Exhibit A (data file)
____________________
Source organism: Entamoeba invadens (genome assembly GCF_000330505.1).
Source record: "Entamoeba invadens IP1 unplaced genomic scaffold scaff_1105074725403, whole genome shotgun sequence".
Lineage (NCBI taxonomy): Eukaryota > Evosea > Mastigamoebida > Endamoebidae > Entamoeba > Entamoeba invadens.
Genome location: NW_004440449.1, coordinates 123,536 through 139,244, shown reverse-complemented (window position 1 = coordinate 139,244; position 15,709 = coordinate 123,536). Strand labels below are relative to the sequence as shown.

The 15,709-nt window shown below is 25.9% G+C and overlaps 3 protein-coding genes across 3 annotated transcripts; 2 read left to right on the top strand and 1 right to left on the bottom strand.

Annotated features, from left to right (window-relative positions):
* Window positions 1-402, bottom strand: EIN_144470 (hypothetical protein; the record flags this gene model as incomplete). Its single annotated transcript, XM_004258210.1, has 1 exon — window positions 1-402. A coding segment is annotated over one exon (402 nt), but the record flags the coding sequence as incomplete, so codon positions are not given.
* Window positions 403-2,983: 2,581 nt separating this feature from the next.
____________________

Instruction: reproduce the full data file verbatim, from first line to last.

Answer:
Source organism: Entamoeba invadens (genome assembly GCF_000330505.1).
Source record: "Entamoeba invadens IP1 unplaced genomic scaffold scaff_1105074725403, whole genome shotgun sequence".
Lineage (NCBI taxonomy): Eukaryota > Evosea > Mastigamoebida > Endamoebidae > Entamoeba > Entamoeba invadens.
Genome location: NW_004440449.1, coordinates 123,536 through 139,244, shown reverse-complemented (window position 1 = coordinate 139,244; position 15,709 = coordinate 123,536). Strand labels below are relative to the sequence as shown.

The 15,709-nt window shown below is 25.9% G+C and overlaps 3 protein-coding genes across 3 annotated transcripts; 2 read left to right on the top strand and 1 right to left on the bottom strand.

Annotated features, from left to right (window-relative positions):
* Window positions 1-402, bottom strand: EIN_144470 (hypothetical protein; the record flags this gene model as incomplete). Its single annotated transcript, XM_004258210.1, has 1 exon — window positions 1-402. A coding segment is annotated over one exon (402 nt), but the record flags the coding sequence as incomplete, so codon positions are not given.
* Window positions 403-2,983: 2,581 nt separating this feature from the next.